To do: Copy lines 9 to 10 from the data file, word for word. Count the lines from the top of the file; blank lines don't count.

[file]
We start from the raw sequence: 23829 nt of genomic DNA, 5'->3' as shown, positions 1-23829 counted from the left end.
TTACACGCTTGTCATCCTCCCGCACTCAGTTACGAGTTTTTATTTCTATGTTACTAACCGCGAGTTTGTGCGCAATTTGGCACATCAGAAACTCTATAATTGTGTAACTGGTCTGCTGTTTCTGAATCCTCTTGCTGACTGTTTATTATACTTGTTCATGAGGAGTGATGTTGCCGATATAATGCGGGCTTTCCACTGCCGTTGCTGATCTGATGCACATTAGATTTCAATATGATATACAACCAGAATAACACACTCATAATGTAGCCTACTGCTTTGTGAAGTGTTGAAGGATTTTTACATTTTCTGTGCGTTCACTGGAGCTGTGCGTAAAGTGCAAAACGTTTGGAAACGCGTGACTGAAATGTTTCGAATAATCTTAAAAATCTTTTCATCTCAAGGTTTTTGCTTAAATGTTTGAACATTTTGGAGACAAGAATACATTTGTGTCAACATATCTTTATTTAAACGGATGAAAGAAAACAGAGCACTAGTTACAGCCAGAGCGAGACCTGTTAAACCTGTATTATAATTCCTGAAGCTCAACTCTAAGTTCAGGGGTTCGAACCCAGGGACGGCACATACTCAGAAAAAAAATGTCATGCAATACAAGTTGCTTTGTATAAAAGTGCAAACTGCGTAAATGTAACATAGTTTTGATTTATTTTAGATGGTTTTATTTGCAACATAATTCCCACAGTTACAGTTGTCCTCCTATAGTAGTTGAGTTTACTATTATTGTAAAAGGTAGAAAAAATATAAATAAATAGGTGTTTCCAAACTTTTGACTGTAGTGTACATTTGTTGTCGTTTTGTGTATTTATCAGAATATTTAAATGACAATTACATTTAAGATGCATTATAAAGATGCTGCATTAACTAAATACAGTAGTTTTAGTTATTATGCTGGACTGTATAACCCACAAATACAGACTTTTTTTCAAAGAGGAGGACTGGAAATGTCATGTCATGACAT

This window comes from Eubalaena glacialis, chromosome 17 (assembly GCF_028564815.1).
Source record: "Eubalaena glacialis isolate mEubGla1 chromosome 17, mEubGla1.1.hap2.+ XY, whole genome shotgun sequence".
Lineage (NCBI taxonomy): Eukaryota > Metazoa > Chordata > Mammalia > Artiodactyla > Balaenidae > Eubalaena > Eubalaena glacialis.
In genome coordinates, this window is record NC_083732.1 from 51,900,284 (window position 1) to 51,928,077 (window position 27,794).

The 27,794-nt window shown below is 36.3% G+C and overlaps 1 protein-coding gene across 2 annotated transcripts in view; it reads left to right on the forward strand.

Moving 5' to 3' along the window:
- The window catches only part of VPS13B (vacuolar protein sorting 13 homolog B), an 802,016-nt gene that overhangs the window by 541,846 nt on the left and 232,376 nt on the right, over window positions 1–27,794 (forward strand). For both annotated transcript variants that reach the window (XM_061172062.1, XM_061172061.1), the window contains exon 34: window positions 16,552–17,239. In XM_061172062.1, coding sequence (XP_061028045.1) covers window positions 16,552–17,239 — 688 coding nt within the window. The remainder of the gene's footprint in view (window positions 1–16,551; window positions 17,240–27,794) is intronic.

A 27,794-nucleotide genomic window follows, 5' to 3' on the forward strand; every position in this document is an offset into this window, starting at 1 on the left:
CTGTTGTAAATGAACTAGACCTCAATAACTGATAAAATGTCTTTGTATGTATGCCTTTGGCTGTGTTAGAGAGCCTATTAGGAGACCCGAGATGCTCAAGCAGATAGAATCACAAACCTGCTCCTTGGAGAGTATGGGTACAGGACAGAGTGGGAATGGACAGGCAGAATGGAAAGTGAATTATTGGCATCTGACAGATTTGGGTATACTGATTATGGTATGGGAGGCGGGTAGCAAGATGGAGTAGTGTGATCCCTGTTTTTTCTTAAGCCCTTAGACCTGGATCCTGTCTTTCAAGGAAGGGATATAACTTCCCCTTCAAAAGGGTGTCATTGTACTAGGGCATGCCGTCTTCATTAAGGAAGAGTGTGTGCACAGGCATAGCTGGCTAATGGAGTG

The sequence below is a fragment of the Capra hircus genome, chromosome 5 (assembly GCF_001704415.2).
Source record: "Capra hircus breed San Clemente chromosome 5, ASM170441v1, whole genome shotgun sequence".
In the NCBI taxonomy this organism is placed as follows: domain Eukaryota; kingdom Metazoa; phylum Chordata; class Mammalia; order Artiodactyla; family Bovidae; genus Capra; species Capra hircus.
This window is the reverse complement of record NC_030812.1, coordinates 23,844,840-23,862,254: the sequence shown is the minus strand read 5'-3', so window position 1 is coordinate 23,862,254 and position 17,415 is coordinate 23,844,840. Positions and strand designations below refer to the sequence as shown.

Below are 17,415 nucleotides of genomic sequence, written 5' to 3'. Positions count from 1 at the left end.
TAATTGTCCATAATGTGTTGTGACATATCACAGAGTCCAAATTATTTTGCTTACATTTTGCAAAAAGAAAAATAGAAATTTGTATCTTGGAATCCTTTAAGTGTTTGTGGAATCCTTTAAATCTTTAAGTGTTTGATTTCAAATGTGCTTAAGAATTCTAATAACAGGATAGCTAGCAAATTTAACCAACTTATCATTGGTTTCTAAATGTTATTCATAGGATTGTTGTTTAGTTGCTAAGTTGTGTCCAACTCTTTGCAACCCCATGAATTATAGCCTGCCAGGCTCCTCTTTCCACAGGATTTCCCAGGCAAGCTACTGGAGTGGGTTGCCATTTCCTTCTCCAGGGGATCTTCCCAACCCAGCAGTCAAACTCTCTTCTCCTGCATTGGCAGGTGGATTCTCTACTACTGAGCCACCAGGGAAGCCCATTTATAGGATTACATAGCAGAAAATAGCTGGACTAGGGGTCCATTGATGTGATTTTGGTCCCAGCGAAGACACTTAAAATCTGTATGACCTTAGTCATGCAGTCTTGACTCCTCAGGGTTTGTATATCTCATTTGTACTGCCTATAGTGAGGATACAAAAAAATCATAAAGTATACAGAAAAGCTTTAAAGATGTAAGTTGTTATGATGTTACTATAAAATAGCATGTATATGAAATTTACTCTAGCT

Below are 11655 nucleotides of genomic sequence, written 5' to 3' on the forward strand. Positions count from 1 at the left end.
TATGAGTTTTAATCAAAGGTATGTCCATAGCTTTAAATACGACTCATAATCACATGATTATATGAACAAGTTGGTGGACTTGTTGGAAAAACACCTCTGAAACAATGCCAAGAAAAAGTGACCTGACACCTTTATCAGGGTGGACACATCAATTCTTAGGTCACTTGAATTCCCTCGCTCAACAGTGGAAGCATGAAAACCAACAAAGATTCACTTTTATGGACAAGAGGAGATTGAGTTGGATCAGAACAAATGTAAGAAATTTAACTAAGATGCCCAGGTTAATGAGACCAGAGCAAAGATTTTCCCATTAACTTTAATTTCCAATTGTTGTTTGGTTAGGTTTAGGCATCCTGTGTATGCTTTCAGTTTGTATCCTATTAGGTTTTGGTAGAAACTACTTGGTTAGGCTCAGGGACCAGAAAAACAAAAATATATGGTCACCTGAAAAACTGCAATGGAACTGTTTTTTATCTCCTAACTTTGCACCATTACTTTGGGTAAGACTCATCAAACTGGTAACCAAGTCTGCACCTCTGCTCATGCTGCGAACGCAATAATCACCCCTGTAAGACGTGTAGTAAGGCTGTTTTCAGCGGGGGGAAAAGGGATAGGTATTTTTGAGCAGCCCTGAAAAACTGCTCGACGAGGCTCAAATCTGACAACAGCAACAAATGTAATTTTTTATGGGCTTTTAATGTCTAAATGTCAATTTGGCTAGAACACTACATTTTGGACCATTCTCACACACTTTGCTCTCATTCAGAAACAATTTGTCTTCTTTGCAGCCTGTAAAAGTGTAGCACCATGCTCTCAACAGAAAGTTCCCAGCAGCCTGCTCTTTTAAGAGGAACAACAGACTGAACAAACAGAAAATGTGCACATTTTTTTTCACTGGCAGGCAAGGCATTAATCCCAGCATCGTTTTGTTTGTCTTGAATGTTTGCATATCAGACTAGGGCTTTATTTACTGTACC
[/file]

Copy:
- The window catches only part of VPS13B (vacuolar protein sorting 13 homolog B), an 802,016-nt gene that overhangs the window by 541,846 nt on the left and 232,376 nt on the right, over window positions 1–27,794 (forward strand). For both annotated transcript variants that reach the window (XM_061172062.1, XM_061172061.1), the window contains exon 34: window positions 16,552–17,239. In XM_061172062.1, coding sequence (XP_061028045.1) covers window positions 16,552–17,239 — 688 coding nt within the window. The remainder of the gene's footprint in view (window positions 1–16,551; window positions 17,240–27,794) is intronic.

A 27,794-nucleotide genomic window follows, 5' to 3' on the forward strand; every position in this document is an offset into this window, starting at 1 on the left: